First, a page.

Designing Functional Safety Systems: A Pattern Language Approach
Research output: Book/Report › Doctoral thesis › Collection of Articles
|Publisher||Tampere University of Technology|
|Number of pages||86|
|Publication status||Published - 9 Jun 2017|
|Publication type||G5 Doctoral dissertation (article)|
|Name||Tampere University of Technology. Publication|
This thesis considers the design and development of safety-related systems and safetyrelated parts of control systems referred to as functional safety systems. These systems implement safety functions that reduce risks introduced by machines, processes, and other systems. That is, the functions affect the system under control so that the likelihood of occurrence or severity of consequences are reduced.
The design and development of safety systems is typically regulated by laws and standards. This increases the cost of safety system development and therefore eventually also the product in which it is incorporated. However, from a manufacturer viewpoint, safety in all its forms is also a potential asset for the companies developing, producing, and selling the systems. An increase in efficiency to develop and design safety systems offers the potential for a larger margin or increased sales due to the reduced price.
One way to support design and development efficiency is to apply good design methods and solutions in form of design patterns. In this thesis, a design pattern language for the development and design of functional safety systems is introduced. The purpose of the language is to support the designers in their task to design and implement safety functions in machines and processes. The language considers various aspects of the development and design of safety systems starting from the initial phases of hazard and risk analysis, followed by the selection of the hazard and risk reduction methods, and concluding with the hardware and software structure, functionality, and design principles considerations. Finally, a functional safety system may, and often does, co-exist and co-operate with a control system. Therefore, a part of the pattern language takes this aspect into account.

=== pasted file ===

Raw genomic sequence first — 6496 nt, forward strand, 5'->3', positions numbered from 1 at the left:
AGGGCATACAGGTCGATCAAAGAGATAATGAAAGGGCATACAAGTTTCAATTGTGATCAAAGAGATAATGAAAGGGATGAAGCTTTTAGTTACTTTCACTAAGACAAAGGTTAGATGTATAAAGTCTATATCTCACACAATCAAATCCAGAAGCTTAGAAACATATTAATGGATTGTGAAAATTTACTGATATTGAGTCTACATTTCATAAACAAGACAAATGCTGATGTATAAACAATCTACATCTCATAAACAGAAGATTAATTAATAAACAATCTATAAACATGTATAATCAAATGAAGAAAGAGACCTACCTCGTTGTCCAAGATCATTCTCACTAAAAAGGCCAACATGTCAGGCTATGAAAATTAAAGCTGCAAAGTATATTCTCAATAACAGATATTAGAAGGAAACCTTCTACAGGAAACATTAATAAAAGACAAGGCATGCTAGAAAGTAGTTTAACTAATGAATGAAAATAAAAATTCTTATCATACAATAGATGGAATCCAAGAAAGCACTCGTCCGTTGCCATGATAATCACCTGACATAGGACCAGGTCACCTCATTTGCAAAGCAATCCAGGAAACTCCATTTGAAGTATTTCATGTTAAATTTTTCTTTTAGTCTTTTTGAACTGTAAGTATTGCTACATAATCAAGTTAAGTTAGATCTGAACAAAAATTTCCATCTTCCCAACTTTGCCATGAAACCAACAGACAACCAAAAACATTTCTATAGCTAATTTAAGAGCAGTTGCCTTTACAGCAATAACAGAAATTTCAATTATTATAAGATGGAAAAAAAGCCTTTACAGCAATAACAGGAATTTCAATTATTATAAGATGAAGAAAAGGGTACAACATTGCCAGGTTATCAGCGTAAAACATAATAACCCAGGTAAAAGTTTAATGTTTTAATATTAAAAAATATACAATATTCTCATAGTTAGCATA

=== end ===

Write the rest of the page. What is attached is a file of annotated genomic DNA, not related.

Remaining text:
To compile the design pattern language and the included patterns a design science research approach complemented with grounded theory approach is applied The data to identify the patterns is collected from literature, personal experience, interviews, and discussions with industry representatives and people engaged with the design or use of systems including safety systems or functionality. Like the patterns have evolved during the research, so has the approach to identify, document, and process the patterns.